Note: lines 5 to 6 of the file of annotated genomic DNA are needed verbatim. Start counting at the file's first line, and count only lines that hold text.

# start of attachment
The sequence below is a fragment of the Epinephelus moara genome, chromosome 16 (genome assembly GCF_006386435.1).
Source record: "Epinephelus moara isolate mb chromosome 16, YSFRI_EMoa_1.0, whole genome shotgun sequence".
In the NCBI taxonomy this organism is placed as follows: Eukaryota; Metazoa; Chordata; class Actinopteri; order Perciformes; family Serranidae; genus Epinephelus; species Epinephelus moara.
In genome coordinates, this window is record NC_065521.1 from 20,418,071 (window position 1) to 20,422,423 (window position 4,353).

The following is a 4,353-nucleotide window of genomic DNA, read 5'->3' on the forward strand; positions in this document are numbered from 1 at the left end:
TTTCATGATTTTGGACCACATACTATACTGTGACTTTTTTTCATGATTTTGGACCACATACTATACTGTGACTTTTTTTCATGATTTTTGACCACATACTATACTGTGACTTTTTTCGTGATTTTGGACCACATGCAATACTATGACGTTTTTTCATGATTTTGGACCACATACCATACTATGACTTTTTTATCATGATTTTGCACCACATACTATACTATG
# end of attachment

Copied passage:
The following is a 4,353-nucleotide window of genomic DNA, read 5'->3' on the forward strand; positions in this document are numbered from 1 at the left end:
TTTCATGATTTTGGACCACATACTATACTGTGACTTTTTTTCATGATTTTGGACCACATACTATACTGTGACTTTTTTTCATGATTTTTGACCACATACTATACTGTGACTTTTTTCGTGATTTTGGACCACATGCAATACTATGACGTTTTTTCATGATTTTGGACCACATACCATACTATGACTTTTTTATCATGATTTTGCACCACATACTATACTATG